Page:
Wednesday, February 22, 2012

Review: Metal Gear Solid: Snake Eater 3D (3DS)

Konami is really pushing Metal Gear Solid: Snake Eater right now. As the best game in the series (that’s not even up for debate), it was the poster child of the excellent HD Collection on the PS3. And now the very same basic game has been brought to the 3DS, with 3D replacing the HD visuals.

Everything about the game is exactly the same as the other versions of MGS3 you’ve likely to have played in some form before. It’s a complicated game set during the cold war starring a CIA agent, Snake, as he works his way through forests, ruins and other exotic locations with a mind to foil a terrorist threat. It’s a bit like a Tom Clancy novel, with a classier plot. The order of the day here is to sneak around, avoiding guards by crawling through grass and cleverly utilising the environment to survive and progress, rather than most modern games, which would ask you to shoot everything that moves.

And what a glorious 3D this game is in. The depth and detail of the textures is impressive, the colours are effective and the character models are impressively detailed. This is one of the stronger 3D effects on the 3DS so far, and even people who have been comfortable with every other 3DS game might find this one a strain on the eyes in long play sessions.

Unfortunately, long play sessions are essentially mandatory. This game is not a friendly one for pick-up-and-play short sessions. To an extent, this makes the game unwelcoming as a portable game. Cut scenes can be protracted, and the pacing in-game is usually quite gentle. This is a stealth game in the truest sense, and rare is a portable game has such protracted sedate moments where you’ll be lying in the grass just waiting for things to pass you by.

There’s also a couple of weaknesses in the 3DS hardware that means the game can’t be considered the definitive one. Camera movement is by default assigned to the A,B,Y,X buttons. Understandable, as the touch screen is filled with information and menu access controls, but less comfortable than a second control stick nevertheless. This is a minor criticism since as a stealth game having fast and precise camera controls is less vital and it’s not a reason to pass on the game, but it’s worth taking note that the game indeed does not control as well as a more traditional shooter or action game, or indeed other versions of this game.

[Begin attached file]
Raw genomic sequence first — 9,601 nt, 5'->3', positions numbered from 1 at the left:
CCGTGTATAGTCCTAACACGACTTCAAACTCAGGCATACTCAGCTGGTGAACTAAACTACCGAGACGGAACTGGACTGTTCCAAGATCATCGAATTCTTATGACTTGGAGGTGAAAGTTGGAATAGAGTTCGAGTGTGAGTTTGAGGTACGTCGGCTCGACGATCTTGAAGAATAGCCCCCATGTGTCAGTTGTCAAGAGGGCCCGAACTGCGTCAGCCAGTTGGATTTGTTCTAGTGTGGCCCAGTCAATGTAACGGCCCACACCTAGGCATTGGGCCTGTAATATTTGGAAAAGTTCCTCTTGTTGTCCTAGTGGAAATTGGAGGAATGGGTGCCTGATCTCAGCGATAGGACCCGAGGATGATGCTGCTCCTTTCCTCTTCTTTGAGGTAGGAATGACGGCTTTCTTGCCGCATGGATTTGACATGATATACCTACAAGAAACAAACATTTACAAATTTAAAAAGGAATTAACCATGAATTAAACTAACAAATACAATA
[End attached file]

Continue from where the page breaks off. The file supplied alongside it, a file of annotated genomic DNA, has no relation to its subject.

Kojima Productions has also, in its infinite wisdom, decided that it needed to use some of the technological tricks of the console. The most obvious one is the gyroscope controls which are, for instance, used early on as Snake runs over a bridge.

I hate gyroscope controls. They’re an utterly useless gimmick that fails to add anything to a game at the best of times, and MGS 3 is not one of those best times. It’s ackwardly implemented, and it’s such a silly 3DS feature, since to use the gyroscope you have to take the console out of the 3D sweet spot, ruining the visual effect of the game. It also makes the game even less appropriate for public play, since the person next to you on the train won’t appreciate being tilted on to.

Even more crucially, the way that the 3D effect has been implemented is, rarely, really uncomfortable. Opting to zoom into a first person shooting style when it comes time to take out a soldier or guard shifts the screen from 3D to 2D. Kojima no doubt thought he was being clever in emulating the flattening effect of closing one eye to aim a shot, but the transition creates a nasty effect that is downright painful to watch.

For those criticisms though, this is the finest games in one of the finest franchises in gaming. For the most part the game is gorgeous, with one of the console’s finest 3D effects. The plot is superb, meshing stealth action with wry humour and the settings are as exotic as the best Bond stories. It’s still an essential game, but the fact is that you’ll probably only need one version of the game, and if you have a PS3, the HD collection is by far the better buy.

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